More companies are expected to lose their blocks in Kenya as a result of relinquishments in the coming months.
This is in compliance to their production sharing contracts that demand that explorers relinquish everything in case no discovery is made by the third phase.
In the first and second phases companies are expected to relinquish 25 percent of their acreage from where they are expected to have carried out studies and seen no viability.
Some of the blocks will however may be lost as some companies are yet to start any works on their blocks despite their time schedules running out.
According to oil expert Mwendia Nyaga it is however up to the government to enforce that the relinquishment actually takes place.
“After two to three years of each phase the explorers are expected to surrender a certain percentage back to the government unless the minister for energy approves otherwise. I can already foresee a lot of relinquishment in 2014-15, the problem is that historically companies have always given reasons why they should not cede,” he says.
The government is however seeming more determined to repossess such blocks from license holders who seem to be more of speculators if the Vanoil’s case is anything to go by.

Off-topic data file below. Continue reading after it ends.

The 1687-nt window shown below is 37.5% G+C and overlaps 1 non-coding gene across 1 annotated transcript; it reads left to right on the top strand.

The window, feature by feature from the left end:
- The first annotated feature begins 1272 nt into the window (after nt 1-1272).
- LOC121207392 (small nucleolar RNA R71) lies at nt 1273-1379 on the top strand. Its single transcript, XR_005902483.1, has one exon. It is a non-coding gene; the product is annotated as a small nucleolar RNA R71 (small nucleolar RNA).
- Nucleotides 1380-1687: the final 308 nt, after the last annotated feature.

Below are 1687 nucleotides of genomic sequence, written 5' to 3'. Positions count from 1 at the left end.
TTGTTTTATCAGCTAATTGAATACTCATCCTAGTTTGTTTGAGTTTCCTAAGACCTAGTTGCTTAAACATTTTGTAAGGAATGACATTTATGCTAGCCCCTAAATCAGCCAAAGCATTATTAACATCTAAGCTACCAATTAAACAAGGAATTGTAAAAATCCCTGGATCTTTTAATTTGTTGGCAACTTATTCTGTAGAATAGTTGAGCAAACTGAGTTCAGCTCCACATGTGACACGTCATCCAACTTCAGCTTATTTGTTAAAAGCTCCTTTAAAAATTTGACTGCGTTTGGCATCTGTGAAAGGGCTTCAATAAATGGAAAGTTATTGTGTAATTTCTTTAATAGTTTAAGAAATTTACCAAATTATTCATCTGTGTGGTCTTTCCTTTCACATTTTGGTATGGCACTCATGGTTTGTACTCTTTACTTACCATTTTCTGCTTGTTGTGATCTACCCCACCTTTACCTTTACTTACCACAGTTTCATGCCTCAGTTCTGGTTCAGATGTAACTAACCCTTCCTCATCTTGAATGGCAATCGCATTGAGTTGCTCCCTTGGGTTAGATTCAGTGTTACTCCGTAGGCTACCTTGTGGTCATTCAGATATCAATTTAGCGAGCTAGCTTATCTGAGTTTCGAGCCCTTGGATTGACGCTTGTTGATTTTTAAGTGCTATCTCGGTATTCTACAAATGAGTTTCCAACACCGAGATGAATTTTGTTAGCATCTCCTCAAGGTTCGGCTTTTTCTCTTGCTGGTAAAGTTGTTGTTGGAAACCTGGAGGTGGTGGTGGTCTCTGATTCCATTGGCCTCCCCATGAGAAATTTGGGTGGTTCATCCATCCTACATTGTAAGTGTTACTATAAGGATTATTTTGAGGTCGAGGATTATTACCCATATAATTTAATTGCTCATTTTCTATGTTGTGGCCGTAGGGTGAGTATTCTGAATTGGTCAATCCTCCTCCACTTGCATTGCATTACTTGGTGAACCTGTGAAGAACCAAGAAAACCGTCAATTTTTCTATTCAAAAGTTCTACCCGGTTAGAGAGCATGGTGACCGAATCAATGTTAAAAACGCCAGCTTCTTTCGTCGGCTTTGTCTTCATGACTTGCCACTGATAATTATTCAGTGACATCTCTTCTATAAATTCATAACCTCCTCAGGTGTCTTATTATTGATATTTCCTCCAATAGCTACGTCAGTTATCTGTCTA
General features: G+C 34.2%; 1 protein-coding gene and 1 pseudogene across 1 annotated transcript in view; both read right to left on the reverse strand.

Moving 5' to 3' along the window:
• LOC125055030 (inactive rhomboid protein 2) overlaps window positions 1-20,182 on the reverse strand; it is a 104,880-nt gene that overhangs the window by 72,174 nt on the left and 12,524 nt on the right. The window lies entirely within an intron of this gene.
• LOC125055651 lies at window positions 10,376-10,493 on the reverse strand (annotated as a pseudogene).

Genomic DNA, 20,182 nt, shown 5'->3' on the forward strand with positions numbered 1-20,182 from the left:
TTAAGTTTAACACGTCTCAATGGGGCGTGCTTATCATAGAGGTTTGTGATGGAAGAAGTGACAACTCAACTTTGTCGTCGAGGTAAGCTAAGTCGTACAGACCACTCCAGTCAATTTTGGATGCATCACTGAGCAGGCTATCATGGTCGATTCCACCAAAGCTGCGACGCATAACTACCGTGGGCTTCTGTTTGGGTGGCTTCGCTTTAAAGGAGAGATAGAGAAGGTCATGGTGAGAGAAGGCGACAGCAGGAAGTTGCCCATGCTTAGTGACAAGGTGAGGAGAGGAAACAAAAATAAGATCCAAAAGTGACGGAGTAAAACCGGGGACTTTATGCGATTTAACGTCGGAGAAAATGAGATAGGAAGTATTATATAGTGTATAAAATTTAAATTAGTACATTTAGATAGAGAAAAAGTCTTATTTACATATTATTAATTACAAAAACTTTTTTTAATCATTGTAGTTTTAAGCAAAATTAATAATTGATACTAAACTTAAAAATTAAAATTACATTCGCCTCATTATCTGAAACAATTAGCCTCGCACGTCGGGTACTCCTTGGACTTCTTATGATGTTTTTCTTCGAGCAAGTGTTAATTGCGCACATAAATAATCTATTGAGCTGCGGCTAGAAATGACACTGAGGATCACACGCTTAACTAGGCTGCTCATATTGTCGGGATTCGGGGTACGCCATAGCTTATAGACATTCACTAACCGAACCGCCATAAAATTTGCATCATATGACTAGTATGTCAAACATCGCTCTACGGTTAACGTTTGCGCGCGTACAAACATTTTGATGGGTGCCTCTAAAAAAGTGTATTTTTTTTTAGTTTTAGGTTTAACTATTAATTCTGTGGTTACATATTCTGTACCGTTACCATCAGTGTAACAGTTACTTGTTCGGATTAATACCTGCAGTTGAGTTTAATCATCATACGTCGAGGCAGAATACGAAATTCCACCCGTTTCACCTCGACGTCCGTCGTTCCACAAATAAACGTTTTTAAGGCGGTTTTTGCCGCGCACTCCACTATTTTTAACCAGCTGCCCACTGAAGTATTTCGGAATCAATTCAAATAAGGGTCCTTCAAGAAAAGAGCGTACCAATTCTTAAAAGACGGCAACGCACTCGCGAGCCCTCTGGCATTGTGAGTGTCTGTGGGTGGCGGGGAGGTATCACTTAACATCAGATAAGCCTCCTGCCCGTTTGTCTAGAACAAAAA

According to mining cabinet secretary Najib Balala his ministry will be blacklisting companies that breach contracts in terms of return of exploration land in the end of their time.
“We are working to ensure that we have a digital database that will ensure that once your time is up and you do not abide by your contract the system checks you out automatically,” says Balala.
“Some of the holders of licenses seem to have received them with no intention of carrying out any work but to wait for the Chinese to come and sell equity to them to simply make a kill.”
Energy cabinet minister Davis Chirchir has also in the past days said the government may be speeding up the allocation of some 15 blocks that are unlicensed (8 of which are as a result of relinquishment) to ensure that plans being made by his ministry are supported by facts on the ground.
“Currently we want to build a pipeline starting in Lokichar to Lamu since some of the oil that we have discovered is there but what if we find oil elsewhere,” he asks. “Will it still be wise to still use the same route, that is why we need to license the free blocks fast so that studies can be carried out.”
Chirchir told journalist at the side lines of the Oil and Energy local content convection that his ministry was discussing internally as to whether new block licensing would be done prior or after the enactment of an energy bill expected later this year.